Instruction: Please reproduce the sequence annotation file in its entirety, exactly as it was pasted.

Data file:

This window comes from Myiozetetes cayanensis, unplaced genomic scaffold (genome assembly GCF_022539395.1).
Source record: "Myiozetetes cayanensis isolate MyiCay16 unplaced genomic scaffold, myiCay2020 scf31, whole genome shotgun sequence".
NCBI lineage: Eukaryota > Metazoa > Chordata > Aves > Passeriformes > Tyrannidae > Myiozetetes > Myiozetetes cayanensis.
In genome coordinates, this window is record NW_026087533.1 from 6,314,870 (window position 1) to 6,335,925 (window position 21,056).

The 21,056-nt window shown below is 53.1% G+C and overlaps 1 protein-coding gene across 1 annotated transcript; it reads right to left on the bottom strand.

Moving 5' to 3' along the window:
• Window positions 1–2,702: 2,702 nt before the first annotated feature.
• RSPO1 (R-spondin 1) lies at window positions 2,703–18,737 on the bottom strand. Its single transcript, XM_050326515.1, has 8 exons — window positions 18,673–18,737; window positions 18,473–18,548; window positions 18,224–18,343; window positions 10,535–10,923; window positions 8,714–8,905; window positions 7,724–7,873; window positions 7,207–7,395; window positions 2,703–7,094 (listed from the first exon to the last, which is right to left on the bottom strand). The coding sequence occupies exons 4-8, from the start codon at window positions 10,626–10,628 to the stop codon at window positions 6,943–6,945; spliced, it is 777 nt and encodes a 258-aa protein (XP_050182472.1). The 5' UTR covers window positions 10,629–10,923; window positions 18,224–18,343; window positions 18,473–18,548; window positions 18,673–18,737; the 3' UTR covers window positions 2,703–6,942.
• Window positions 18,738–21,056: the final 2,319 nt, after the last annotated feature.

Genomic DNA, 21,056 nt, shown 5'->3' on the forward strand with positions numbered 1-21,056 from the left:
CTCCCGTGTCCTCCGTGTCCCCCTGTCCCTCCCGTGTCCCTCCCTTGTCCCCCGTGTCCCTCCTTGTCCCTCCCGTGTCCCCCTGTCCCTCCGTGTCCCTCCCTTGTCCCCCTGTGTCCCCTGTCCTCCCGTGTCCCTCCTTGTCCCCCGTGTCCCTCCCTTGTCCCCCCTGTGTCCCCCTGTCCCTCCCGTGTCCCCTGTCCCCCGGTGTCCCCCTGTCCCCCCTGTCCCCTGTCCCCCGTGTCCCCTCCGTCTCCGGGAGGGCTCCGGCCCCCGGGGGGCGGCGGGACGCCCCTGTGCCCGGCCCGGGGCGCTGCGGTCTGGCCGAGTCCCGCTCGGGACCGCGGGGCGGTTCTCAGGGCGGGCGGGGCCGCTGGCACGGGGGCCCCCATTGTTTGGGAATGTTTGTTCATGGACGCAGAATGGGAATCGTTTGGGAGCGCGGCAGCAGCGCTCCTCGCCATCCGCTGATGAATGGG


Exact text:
This window comes from Myiozetetes cayanensis, unplaced genomic scaffold (genome assembly GCF_022539395.1).
Source record: "Myiozetetes cayanensis isolate MyiCay16 unplaced genomic scaffold, myiCay2020 scf31, whole genome shotgun sequence".
NCBI lineage: Eukaryota > Metazoa > Chordata > Aves > Passeriformes > Tyrannidae > Myiozetetes > Myiozetetes cayanensis.
In genome coordinates, this window is record NW_026087533.1 from 6,314,870 (window position 1) to 6,335,925 (window position 21,056).

The 21,056-nt window shown below is 53.1% G+C and overlaps 1 protein-coding gene across 1 annotated transcript; it reads right to left on the bottom strand.

Moving 5' to 3' along the window:
• Window positions 1–2,702: 2,702 nt before the first annotated feature.
• RSPO1 (R-spondin 1) lies at window positions 2,703–18,737 on the bottom strand. Its single transcript, XM_050326515.1, has 8 exons — window positions 18,673–18,737; window positions 18,473–18,548; window positions 18,224–18,343; window positions 10,535–10,923; window positions 8,714–8,905; window positions 7,724–7,873; window positions 7,207–7,395; window positions 2,703–7,094 (listed from the first exon to the last, which is right to left on the bottom strand). The coding sequence occupies exons 4-8, from the start codon at window positions 10,626–10,628 to the stop codon at window positions 6,943–6,945; spliced, it is 777 nt and encodes a 258-aa protein (XP_050182472.1). The 5' UTR covers window positions 10,629–10,923; window positions 18,224–18,343; window positions 18,473–18,548; window positions 18,673–18,737; the 3' UTR covers window positions 2,703–6,942.
• Window positions 18,738–21,056: the final 2,319 nt, after the last annotated feature.

Genomic DNA, 21,056 nt, shown 5'->3' on the forward strand with positions numbered 1-21,056 from the left:
CTCCCGTGTCCTCCGTGTCCCCCTGTCCCTCCCGTGTCCCTCCCTTGTCCCCCGTGTCCCTCCTTGTCCCTCCCGTGTCCCCCTGTCCCTCCGTGTCCCTCCCTTGTCCCCCTGTGTCCCCTGTCCTCCCGTGTCCCTCCTTGTCCCCCGTGTCCCTCCCTTGTCCCCCCTGTGTCCCCCTGTCCCTCCCGTGTCCCCTGTCCCCCGGTGTCCCCCTGTCCCCCCTGTCCCCTGTCCCCCGTGTCCCCTCCGTCTCCGGGAGGGCTCCGGCCCCCGGGGGGCGGCGGGACGCCCCTGTGCCCGGCCCGGGGCGCTGCGGTCTGGCCGAGTCCCGCTCGGGACCGCGGGGCGGTTCTCAGGGCGGGCGGGGCCGCTGGCACGGGGGCCCCCATTGTTTGGGAATGTTTGTTCATGGACGCAGAATGGGAATCGTTTGGGAGCGCGGCAGCAGCGCTCCTCGCCATCCGCTGATGAATGGG